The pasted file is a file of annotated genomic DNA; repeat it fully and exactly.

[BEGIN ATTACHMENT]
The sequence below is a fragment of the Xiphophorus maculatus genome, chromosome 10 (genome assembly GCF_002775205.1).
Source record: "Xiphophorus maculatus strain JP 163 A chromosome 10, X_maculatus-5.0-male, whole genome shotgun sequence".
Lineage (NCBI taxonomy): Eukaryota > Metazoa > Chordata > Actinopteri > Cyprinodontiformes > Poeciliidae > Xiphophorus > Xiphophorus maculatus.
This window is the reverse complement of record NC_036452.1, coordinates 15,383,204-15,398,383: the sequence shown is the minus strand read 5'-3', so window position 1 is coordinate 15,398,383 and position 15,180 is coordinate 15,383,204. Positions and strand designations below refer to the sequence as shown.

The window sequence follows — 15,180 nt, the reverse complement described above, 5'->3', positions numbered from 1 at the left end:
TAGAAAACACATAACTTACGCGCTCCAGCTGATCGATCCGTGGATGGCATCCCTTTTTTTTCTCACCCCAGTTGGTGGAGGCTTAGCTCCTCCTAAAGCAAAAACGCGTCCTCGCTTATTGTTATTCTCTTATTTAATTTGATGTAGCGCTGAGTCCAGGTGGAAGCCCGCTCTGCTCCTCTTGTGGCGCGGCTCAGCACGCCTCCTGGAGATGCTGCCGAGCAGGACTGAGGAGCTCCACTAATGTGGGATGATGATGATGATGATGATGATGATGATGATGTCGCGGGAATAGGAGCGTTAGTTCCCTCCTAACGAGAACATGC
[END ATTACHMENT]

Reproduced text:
The sequence below is a fragment of the Xiphophorus maculatus genome, chromosome 10 (genome assembly GCF_002775205.1).
Source record: "Xiphophorus maculatus strain JP 163 A chromosome 10, X_maculatus-5.0-male, whole genome shotgun sequence".
Lineage (NCBI taxonomy): Eukaryota > Metazoa > Chordata > Actinopteri > Cyprinodontiformes > Poeciliidae > Xiphophorus > Xiphophorus maculatus.
This window is the reverse complement of record NC_036452.1, coordinates 15,383,204-15,398,383: the sequence shown is the minus strand read 5'-3', so window position 1 is coordinate 15,398,383 and position 15,180 is coordinate 15,383,204. Positions and strand designations below refer to the sequence as shown.

The window sequence follows — 15,180 nt, the reverse complement described above, 5'->3', positions numbered from 1 at the left end:
TAGAAAACACATAACTTACGCGCTCCAGCTGATCGATCCGTGGATGGCATCCCTTTTTTTTCTCACCCCAGTTGGTGGAGGCTTAGCTCCTCCTAAAGCAAAAACGCGTCCTCGCTTATTGTTATTCTCTTATTTAATTTGATGTAGCGCTGAGTCCAGGTGGAAGCCCGCTCTGCTCCTCTTGTGGCGCGGCTCAGCACGCCTCCTGGAGATGCTGCCGAGCAGGACTGAGGAGCTCCACTAATGTGGGATGATGATGATGATGATGATGATGATGATGATGTCGCGGGAATAGGAGCGTTAGTTCCCTCCTAACGAGAACATGC